Sargent's solutions - tips on how to optimise your application for a gardening job

Making your job application stand out can be key to landing a senior or head gardener position, Alan Sargent explains.

Part of my consultancy work involves finding new senior or head gardeners for clients, usually owners of large properties who realise that they do not know what the job entails. Their previous employee may have been with them for many years and his or her role and previous management skills are a closed secret to them.

My role is perhaps a little different from searching via an agency — a business that may have several dozen people seeking employment and a number of employers seeking employees on their books. I operate on a one-to-one basis with all concerned and this insight allows me to see matters in a closer and more intimate light.

For example, I always visit the garden or estate to evaluate what I consider to be the important
matters from a wide range of angles. Horticultural issues are paramount, but there are often more subtle influences that determine what type of individual will be suitable for a particular position. Some owners prefer to leave the garden completely in the hands of the head gardener, while others wish to be closely involved at all times, which can often lead to conflict and disagreement.

Some gardens will be used for corporate or family events that disrupt normal professional horticultural practices, but must be maintained to high standards at all times. An ability to provide this type of service requires a different set of skills and temperament in an employee. I normally set the salary based on skills and responsibilities, arriving at a figure I feel will attract the right applicants. I write the advertisements and agree with the owners how and where to place them. In other words, I am engaged to oversee the whole project.

High-profile opportunities

This freedom allows me to understand and influence many factors, and it has become increasingly clear to me that there are several different types of applicant for these high-profile employment opportunities. There are also a fair number of highly suitable people who do not present themselves in a way that befits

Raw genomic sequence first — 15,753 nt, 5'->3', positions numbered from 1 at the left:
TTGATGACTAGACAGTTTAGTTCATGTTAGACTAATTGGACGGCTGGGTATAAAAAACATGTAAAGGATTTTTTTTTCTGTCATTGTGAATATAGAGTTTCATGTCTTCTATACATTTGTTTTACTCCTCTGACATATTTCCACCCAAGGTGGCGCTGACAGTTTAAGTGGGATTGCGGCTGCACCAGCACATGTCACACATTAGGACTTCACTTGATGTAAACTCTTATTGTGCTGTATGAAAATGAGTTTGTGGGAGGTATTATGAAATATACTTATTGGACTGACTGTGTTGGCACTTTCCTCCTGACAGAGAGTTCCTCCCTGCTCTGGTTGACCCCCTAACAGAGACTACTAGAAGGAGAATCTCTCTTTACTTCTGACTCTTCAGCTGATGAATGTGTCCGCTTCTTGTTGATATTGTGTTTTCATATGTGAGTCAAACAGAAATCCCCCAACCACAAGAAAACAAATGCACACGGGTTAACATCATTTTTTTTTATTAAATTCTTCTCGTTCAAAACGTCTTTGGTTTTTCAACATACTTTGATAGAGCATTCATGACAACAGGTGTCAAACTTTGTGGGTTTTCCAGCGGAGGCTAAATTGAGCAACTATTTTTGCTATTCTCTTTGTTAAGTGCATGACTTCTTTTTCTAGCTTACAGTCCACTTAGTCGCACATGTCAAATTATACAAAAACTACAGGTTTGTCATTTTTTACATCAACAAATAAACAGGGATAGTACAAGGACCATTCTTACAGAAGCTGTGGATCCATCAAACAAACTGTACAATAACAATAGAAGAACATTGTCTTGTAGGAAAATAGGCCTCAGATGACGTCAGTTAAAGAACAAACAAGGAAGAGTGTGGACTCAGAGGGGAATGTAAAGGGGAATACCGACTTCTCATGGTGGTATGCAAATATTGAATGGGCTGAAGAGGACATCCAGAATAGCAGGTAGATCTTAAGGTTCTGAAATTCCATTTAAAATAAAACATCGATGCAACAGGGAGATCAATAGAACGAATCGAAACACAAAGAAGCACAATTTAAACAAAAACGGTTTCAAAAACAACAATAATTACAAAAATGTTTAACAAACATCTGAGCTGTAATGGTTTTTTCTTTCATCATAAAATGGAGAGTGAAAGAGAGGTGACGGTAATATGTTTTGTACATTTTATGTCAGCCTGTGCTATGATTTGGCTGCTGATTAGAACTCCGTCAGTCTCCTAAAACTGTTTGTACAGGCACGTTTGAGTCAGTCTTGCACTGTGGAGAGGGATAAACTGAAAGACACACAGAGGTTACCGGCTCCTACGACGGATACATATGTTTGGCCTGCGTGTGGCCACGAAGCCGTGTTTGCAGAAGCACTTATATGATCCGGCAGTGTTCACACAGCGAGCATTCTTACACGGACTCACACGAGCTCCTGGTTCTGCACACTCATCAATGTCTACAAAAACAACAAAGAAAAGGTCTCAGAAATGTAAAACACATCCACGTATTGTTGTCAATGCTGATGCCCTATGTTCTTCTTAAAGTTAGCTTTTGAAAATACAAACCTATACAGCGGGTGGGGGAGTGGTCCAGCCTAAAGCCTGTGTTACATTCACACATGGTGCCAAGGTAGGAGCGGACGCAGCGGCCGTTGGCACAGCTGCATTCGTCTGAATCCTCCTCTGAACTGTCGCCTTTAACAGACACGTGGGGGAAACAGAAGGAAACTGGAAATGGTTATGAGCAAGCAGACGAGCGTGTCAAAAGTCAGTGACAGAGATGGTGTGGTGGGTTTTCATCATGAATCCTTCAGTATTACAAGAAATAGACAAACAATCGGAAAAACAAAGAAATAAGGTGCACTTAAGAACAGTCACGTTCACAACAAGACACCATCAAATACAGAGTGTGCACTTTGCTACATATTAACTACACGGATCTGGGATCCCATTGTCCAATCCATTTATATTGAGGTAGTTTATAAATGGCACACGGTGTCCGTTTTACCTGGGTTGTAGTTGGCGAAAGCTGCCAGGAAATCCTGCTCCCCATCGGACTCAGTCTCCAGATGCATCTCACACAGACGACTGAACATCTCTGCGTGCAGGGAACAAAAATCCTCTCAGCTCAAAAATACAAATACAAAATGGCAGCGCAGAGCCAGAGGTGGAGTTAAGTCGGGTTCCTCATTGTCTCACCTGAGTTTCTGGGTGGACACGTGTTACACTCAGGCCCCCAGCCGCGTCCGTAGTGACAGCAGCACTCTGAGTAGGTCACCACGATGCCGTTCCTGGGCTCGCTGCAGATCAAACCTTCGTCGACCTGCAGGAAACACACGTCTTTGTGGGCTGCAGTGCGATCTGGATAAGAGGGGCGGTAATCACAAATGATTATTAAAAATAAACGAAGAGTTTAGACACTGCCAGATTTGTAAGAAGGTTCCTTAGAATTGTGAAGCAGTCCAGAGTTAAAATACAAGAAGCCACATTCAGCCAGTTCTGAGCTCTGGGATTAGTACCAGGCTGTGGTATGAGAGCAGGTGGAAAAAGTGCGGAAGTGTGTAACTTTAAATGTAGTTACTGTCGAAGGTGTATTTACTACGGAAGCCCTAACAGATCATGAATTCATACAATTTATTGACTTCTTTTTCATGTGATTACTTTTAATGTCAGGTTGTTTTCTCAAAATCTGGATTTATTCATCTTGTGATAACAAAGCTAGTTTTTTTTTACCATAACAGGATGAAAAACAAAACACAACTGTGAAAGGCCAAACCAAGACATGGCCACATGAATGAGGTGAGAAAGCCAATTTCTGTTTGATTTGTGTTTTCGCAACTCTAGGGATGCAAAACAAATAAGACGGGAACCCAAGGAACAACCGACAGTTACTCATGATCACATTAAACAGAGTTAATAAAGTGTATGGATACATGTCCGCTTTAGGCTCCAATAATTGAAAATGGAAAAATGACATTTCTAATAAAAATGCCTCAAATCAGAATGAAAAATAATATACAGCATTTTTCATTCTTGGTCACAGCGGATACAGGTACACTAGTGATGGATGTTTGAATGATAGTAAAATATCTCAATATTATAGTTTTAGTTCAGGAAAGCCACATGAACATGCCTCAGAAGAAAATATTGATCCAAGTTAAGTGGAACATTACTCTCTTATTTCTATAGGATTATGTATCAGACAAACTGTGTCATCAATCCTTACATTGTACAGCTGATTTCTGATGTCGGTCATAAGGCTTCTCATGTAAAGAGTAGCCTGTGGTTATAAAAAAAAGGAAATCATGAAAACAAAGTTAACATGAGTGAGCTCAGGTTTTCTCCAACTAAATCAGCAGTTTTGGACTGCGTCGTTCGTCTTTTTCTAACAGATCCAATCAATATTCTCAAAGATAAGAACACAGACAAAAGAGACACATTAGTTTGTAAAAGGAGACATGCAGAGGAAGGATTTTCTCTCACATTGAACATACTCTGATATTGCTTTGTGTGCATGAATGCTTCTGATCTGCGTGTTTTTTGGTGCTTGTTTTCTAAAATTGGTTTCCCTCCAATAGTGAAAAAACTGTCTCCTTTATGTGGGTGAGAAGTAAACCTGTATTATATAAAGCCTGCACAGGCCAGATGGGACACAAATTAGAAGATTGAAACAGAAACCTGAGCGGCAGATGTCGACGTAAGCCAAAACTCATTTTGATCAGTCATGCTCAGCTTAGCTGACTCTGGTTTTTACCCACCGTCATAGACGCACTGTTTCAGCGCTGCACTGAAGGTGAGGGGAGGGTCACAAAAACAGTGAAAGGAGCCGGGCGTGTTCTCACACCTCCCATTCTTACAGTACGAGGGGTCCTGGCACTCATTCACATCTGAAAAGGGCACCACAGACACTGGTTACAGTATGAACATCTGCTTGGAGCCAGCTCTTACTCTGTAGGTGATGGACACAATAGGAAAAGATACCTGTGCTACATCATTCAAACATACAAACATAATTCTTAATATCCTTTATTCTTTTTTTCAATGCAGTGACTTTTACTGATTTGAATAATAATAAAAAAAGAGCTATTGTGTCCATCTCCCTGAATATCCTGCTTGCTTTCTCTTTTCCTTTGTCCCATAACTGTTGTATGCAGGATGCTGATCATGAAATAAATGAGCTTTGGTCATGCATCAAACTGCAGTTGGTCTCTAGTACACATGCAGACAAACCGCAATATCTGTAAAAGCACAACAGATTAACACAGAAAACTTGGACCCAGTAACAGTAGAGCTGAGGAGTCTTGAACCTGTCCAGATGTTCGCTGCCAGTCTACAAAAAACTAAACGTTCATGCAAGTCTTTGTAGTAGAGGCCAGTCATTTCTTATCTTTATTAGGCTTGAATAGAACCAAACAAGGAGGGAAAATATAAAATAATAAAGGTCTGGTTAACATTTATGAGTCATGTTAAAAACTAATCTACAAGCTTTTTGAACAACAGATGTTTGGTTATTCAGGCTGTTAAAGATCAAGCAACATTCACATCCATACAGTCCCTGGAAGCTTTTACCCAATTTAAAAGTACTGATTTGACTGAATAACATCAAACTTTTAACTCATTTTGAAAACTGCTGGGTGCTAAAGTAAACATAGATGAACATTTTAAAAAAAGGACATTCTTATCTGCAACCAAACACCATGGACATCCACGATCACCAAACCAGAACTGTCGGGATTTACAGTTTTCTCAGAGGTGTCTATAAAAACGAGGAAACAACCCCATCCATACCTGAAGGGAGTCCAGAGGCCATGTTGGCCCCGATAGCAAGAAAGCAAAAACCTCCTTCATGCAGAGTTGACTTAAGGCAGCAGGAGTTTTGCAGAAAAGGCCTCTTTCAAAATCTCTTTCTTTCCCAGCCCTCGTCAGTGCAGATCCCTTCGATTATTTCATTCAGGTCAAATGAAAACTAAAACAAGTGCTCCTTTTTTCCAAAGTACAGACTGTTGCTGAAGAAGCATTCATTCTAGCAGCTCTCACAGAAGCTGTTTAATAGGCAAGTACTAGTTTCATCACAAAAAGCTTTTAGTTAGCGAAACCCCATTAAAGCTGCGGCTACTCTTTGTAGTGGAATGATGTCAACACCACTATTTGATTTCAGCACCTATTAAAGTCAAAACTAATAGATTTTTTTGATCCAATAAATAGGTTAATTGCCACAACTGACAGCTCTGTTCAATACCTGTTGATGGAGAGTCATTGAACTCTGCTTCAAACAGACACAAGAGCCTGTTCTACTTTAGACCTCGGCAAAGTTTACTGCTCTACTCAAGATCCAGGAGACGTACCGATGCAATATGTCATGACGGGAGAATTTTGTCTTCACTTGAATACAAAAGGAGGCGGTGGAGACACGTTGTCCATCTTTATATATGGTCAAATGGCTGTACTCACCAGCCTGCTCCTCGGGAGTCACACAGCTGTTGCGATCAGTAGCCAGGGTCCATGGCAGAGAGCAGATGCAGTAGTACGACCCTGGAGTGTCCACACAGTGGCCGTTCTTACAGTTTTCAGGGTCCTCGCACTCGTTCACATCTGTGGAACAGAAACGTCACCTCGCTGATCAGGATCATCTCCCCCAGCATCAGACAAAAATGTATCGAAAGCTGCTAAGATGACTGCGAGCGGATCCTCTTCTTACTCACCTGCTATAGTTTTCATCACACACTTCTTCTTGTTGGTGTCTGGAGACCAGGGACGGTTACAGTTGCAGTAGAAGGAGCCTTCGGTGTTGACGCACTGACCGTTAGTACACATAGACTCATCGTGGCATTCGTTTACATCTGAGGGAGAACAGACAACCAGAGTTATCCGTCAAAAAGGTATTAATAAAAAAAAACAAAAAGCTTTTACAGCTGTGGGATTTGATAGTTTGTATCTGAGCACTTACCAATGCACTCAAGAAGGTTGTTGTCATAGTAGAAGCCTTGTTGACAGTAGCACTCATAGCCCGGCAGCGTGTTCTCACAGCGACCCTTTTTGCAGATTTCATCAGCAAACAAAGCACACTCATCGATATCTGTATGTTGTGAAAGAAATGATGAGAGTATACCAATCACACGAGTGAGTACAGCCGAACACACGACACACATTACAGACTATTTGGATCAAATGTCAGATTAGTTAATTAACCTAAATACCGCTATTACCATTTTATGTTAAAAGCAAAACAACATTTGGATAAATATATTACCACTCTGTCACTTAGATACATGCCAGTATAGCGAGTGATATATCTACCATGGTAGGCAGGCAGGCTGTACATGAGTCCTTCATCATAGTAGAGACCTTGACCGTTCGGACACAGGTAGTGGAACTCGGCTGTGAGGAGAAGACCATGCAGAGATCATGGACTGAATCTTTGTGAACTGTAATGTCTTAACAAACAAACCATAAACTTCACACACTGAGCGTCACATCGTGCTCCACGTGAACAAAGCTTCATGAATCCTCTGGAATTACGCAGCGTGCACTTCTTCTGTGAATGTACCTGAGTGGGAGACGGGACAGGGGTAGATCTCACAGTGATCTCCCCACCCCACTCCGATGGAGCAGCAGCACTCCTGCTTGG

their talents.

Once an advertisement is placed, usually via an online system, within minutes I begin to receive email applications. Within hours, I have a dozen or more, and by the end of the first week I begin to trawl through perhaps several dozen emailed curricula vitae applications of varying quality.

When I place the adverts, I make it clear that I am not an agent but working on behalf of a client. So many people do not read that information and simply send off their curriculum vitae without any thought or research into the job or location. They fail to make any attempt to find out more about the information supplied in that advert or take on board any of the facts that are set out. They simply submit their application based solely on the attractive salary.

It becomes difficult to discern between applicants when all I am presented with is dozens of similar documents with no personalities showing through in any of them. Consider how you would like be seen by a prospective employer and how to attract the eye of someone who is sifting through reams of the same format. What can you do to make your application stand out from the rest?

May I make a few suggestions? I know that some employers will not accept applications with a photograph attached or shown on the CV but, if it is not forbidden to do so, I always welcome a small black-and-white, passport-style photo because it personalises the application and makes it stand out from the others.

It is obviously essential that a CV is presented in a formal standard manner, which is little more than a résumé of your previous employment, showing the number of jobs you have had, when you started and left, with a brief outline of your duties and responsibilities. However, you could include a separate sheet showing your personal profile, listing, for example, your accreditations and membership of meritorious organisations in such a way that they stand out from the rest of the words:

"Full member of the Chartered Institute of Horticulture since 2006."

"Full member of the Professional Gardeners’ Guild since 2005."

"Higher National Diploma."

Lift your application

Start with your professional accreditations, then move on to your hobbies, if they may be useful within the job role. For example, if you keep koi fish or chickens, make a note on that document. These are important factors that will immediately lift your application above the standard.

These facts will also make you more of an individual. I am now looking at your photograph, your personal profile and CV in that order. I am now engaging with you as an interesting candidate who has taken the time and trouble to present themselves to me as an assessor, and not simply pushed the button on your computer that says "CV" without any thought of trying to attract the attention of the reader.

Believe me, when you are ploughing through up to 100 applications, the process is often quite brutal. To stand a chance of gaining an interview, make yourself appear interesting. Read the wording of the advertisement. Analyse it and learn to read between the lines. Carry out research on the job and location, if possible, or at least find out more about who may be interviewing you. Knowledge is power, but research is essential. 

Alan Sargent’s latest book, Employing a Gardens Manager or Head Gardener, is now available (email

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